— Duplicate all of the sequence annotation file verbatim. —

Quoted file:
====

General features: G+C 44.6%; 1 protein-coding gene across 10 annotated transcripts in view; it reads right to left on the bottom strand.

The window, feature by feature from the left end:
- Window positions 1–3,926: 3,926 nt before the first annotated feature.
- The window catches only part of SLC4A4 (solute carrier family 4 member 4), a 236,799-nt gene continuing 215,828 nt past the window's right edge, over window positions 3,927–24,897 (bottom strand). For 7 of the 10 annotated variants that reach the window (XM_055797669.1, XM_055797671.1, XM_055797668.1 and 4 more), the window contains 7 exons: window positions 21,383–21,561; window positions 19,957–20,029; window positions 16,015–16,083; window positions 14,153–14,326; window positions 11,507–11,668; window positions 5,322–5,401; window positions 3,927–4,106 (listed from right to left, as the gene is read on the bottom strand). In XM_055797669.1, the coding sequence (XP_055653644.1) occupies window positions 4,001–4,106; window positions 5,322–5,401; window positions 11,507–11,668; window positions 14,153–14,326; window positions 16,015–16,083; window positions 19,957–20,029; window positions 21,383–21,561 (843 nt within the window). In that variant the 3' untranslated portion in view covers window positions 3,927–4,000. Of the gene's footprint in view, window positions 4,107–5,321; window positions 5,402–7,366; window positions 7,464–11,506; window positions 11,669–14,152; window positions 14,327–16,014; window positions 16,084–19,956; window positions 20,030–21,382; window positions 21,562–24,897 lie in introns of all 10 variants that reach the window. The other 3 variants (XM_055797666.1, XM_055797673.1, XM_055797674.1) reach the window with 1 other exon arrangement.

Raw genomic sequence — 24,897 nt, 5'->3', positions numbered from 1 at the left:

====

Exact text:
General features: G+C 44.6%; 1 protein-coding gene across 10 annotated transcripts in view; it reads right to left on the bottom strand.

The window, feature by feature from the left end:
- Window positions 1–3,926: 3,926 nt before the first annotated feature.
- The window catches only part of SLC4A4 (solute carrier family 4 member 4), a 236,799-nt gene continuing 215,828 nt past the window's right edge, over window positions 3,927–24,897 (bottom strand). For 7 of the 10 annotated variants that reach the window (XM_055797669.1, XM_055797671.1, XM_055797668.1 and 4 more), the window contains 7 exons: window positions 21,383–21,561; window positions 19,957–20,029; window positions 16,015–16,083; window positions 14,153–14,326; window positions 11,507–11,668; window positions 5,322–5,401; window positions 3,927–4,106 (listed from right to left, as the gene is read on the bottom strand). In XM_055797669.1, the coding sequence (XP_055653644.1) occupies window positions 4,001–4,106; window positions 5,322–5,401; window positions 11,507–11,668; window positions 14,153–14,326; window positions 16,015–16,083; window positions 19,957–20,029; window positions 21,383–21,561 (843 nt within the window). In that variant the 3' untranslated portion in view covers window positions 3,927–4,000. Of the gene's footprint in view, window positions 4,107–5,321; window positions 5,402–7,366; window positions 7,464–11,506; window positions 11,669–14,152; window positions 14,327–16,014; window positions 16,084–19,956; window positions 20,030–21,382; window positions 21,562–24,897 lie in introns of all 10 variants that reach the window. The other 3 variants (XM_055797666.1, XM_055797673.1, XM_055797674.1) reach the window with 1 other exon arrangement.

Raw genomic sequence — 24,897 nt, 5'->3', positions numbered from 1 at the left: